“I don’t know of anyone with an operation close to a river or stream that could have contaminated soil,” said Faris.

What’s sad is all the flooding, devastation and destruction was preventable. Rain is An Act of God. Flood management is the domain of mankind. In Indiana, our dams weren’t properly maintained and our state government, mandated by the people to oversee the dams, looked the other way.

Now, we’re worried about the lettuce.

Written by Susan Gillie

June 19, 2008 at 2:34 pm

Posted in food is health

Move Over Hardees

Indy’s a beef-centric town. I think this hamburger would sell here, don’t you?


Can we trust Burger King with Wagyu and truffles?

Sure, it’s ridiculous, but is it any more elitist and out-of-touch than highly-priced Slow-Foods fundraisers?

Written by Susan Gillie

June 19, 2008 at 1:59 pm

Posted in food as absurd

Use It or Lose It



It’s old, old, old. It’s so old it’s not even old-school. Aspic, (AS-pihk) “a savory jelly, usually clear, made of clarified meat, fish or vegetable stock and gelatin,” is a whale-bone corset to our Spanxx food culture.

Aspic isn’t out just because it’s old. It lost favor with a feminist-oriented labor force who turned their noises up at genteel feminity. Aspic is white-glove and garden parties. It’s Junion League. It’s southern belle. Bygone food for bygone womanhood.

In our rush to judgment, and in our haste for new and better, we misjudged aspic. Though it’s reputation is fussy and snooty, it’s practical. It’s cool and crisp, perfect for hot, summer weather. It’s an easy way to prolong the life of delicate, delectable vegetables such as cucumbers and radishes.

Victoria Wexler has a post on her blog, Going Local, about the loss of diversity in our food. We’re losing on two fronts–types of produce and traditional preservation methods. 

Although old, aspic needs to make a comeback. It’s perfect for busy lives. This morning, I used local radishes purchased Wednesday at the farmer’s market to make aspic. It took all of twelve minutes to make a week’s worth of fresh salads.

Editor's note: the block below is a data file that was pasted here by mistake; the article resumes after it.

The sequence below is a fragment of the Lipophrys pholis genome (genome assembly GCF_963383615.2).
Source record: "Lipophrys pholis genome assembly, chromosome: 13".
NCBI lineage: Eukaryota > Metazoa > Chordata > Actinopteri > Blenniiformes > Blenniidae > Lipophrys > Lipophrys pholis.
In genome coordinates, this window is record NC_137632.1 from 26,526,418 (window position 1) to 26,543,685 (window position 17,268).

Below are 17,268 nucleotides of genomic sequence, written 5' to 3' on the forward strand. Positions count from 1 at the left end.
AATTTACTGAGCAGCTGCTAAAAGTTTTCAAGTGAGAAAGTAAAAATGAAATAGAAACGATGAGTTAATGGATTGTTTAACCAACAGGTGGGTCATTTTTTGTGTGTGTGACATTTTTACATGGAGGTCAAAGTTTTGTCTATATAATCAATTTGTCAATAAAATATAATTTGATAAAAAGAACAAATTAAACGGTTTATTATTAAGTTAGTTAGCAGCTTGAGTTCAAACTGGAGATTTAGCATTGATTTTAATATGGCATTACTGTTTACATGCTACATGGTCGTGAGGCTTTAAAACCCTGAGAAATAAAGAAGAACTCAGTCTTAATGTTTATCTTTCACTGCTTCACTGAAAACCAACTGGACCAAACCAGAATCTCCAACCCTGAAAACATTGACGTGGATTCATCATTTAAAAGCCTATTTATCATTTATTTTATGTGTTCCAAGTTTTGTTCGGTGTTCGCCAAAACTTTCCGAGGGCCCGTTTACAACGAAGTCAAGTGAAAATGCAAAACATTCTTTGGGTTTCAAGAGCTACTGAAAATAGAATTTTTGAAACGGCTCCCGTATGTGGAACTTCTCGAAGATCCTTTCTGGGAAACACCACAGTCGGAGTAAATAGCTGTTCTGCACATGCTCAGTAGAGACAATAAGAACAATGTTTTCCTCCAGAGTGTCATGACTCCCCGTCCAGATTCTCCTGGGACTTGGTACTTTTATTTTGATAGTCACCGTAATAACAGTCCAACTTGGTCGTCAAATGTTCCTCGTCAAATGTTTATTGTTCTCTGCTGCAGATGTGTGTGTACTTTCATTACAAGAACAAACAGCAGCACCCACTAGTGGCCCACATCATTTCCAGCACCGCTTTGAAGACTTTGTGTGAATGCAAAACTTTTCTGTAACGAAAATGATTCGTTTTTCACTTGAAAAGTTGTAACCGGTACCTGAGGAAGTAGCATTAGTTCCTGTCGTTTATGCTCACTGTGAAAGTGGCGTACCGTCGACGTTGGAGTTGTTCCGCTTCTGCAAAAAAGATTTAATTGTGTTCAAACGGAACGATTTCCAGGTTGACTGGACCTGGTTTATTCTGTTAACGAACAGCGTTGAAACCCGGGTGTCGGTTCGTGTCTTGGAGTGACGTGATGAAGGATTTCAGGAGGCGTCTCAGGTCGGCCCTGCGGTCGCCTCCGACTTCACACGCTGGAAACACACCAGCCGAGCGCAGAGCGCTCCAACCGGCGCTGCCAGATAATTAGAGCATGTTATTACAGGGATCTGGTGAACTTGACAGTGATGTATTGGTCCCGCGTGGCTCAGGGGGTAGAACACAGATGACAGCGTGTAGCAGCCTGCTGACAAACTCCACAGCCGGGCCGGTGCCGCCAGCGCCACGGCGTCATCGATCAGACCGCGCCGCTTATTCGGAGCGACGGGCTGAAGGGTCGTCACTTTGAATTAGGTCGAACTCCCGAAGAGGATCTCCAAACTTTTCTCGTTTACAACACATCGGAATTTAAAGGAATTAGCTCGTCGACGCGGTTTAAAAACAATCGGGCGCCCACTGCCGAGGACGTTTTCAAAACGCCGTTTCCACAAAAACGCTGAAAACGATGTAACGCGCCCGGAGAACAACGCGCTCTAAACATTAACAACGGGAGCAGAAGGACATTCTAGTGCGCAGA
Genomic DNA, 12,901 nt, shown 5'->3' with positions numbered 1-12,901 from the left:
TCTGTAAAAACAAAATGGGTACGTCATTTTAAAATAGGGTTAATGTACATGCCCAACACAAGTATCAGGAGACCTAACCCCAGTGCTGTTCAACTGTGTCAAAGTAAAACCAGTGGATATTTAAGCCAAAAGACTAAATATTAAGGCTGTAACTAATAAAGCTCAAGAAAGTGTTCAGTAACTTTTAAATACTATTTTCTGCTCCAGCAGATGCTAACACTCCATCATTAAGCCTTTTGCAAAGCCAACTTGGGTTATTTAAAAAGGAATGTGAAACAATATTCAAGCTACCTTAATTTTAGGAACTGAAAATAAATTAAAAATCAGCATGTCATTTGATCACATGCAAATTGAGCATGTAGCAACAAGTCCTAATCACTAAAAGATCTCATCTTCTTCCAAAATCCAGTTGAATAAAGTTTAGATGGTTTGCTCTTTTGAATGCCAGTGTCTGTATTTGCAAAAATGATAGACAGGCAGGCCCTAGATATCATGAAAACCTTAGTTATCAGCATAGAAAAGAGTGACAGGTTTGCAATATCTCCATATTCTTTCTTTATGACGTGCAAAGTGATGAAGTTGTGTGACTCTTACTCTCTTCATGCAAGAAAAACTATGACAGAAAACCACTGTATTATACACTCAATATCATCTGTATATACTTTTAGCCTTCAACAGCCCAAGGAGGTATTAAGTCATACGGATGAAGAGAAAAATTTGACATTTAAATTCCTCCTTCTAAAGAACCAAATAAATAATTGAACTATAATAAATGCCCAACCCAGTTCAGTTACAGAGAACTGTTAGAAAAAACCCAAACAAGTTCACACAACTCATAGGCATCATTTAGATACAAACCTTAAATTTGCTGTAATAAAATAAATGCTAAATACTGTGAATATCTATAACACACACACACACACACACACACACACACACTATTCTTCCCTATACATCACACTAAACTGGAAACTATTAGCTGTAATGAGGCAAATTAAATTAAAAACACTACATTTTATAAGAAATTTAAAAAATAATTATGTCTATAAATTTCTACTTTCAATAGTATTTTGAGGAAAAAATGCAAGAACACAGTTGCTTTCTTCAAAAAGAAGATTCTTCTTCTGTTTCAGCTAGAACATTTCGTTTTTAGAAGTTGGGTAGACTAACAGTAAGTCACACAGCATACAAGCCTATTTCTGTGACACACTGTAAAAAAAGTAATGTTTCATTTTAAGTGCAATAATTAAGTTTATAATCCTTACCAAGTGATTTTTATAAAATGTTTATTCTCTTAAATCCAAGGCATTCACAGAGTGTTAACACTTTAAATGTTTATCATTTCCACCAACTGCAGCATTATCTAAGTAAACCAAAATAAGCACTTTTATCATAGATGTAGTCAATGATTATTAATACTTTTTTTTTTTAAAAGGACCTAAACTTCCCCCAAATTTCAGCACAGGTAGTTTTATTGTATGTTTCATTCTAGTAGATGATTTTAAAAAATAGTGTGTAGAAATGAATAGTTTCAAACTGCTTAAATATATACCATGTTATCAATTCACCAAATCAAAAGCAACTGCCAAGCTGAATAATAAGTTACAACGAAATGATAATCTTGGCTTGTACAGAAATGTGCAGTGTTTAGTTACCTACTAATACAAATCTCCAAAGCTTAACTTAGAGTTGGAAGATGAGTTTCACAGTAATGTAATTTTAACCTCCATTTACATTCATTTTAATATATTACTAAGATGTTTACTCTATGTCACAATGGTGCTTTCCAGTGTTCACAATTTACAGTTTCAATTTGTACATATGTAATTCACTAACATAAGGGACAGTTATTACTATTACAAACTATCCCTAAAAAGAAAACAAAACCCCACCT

Aspic lends itself to improvisation. Jalapeno, habanero or bird’s eye chili’s give this recipe more fire, a Matcha tea or vegetable broth gives it a new twist.

City Market Radish and Green Onion Aspic 

  • 1-2 bunches of radishes coarsely shredded (about 2 cups)
  • 3-4 green onions, finely chopped (green parts only)
  • 1 clove of garlic, finely chopped
  • 2 1/2 cups chicken broth
  • 1 packet of unflavored gelatin, mixed with 1/2 cup of cold water
  • juice of one lemon

Shred radishes, chop green onions and garlic and mix together. In a small bowl, dissolve gelatin into the cold water and let sit for five minutes.

Heat chicken broth until it simmers and remove from heat. Stir in the gelatin and completely dissolve. Stir in lemon juice and vegetable mixture.

Pour into a greased 9″ x 9″ Pyrex dish and chill for at least four hours.  Cut into squares and serve. (Or, you can pour mixture into greased custard dishes or gelatin molds if you want a more dramatic presentation. )

Written by Susan Gillie

June 16, 2008 at 3:08 pm

Obama–Food Fraud?

The drama is over and we have a Democratic nominee for President. Unfortunately, racism is still around and for some peopele, the thought of a black person in the position makes their heads spin.

Indianapolis is home to one of the oldest, largest and most vibrant Afro-American communities in our country. Indy is also located in a swath of KKK territory and small-minds gravitate to the big city. Slime, sleaze and ridiculous rumors about Obame and his wife are rife.

We prevail against puppy killers with humor. For a chuckle, check out:

But wait! This just in from the Washington Post. Barack supports the Farm Bureau (remember no rBGH labeling?) and the new farm bill.

He ate at Applebees! Surely that’s the Mark of the Beast?

What’s next, P.F. Chang’s?

Written by Susan Gillie

June 15, 2008 at 2:11 pm

Italian Street Festival

While you’re downtown dining, stop by Holy Rosary Church for the Italian Street Festival, 3:00-11:00 p.m.

Written by Susan Gillie

June 15, 2008 at 1:58 pm

Posted in food as adventure

Last Call

For the past two weeks, Indy diners enjoyed Devour Downtown.

If you haven’t tried it, or if you have and want to go again, tonight’s the last night. It’s no secret Indy’s 15 years behind other cities when it comes to our food scene, but sometimes that works in our favor.

For $30 per person, you can enjoy a full-course meal at chef-owned restaurants like RBistro or Elements.


Written by Susan Gillie

June 15, 2008 at 1:54 pm

Posted in food as adventure


is dairy month.

And for some Hoosiers, dairy is about real milk.

Written by Susan Gillie

June 11, 2008 at 3:04 pm

Posted in Uncategorized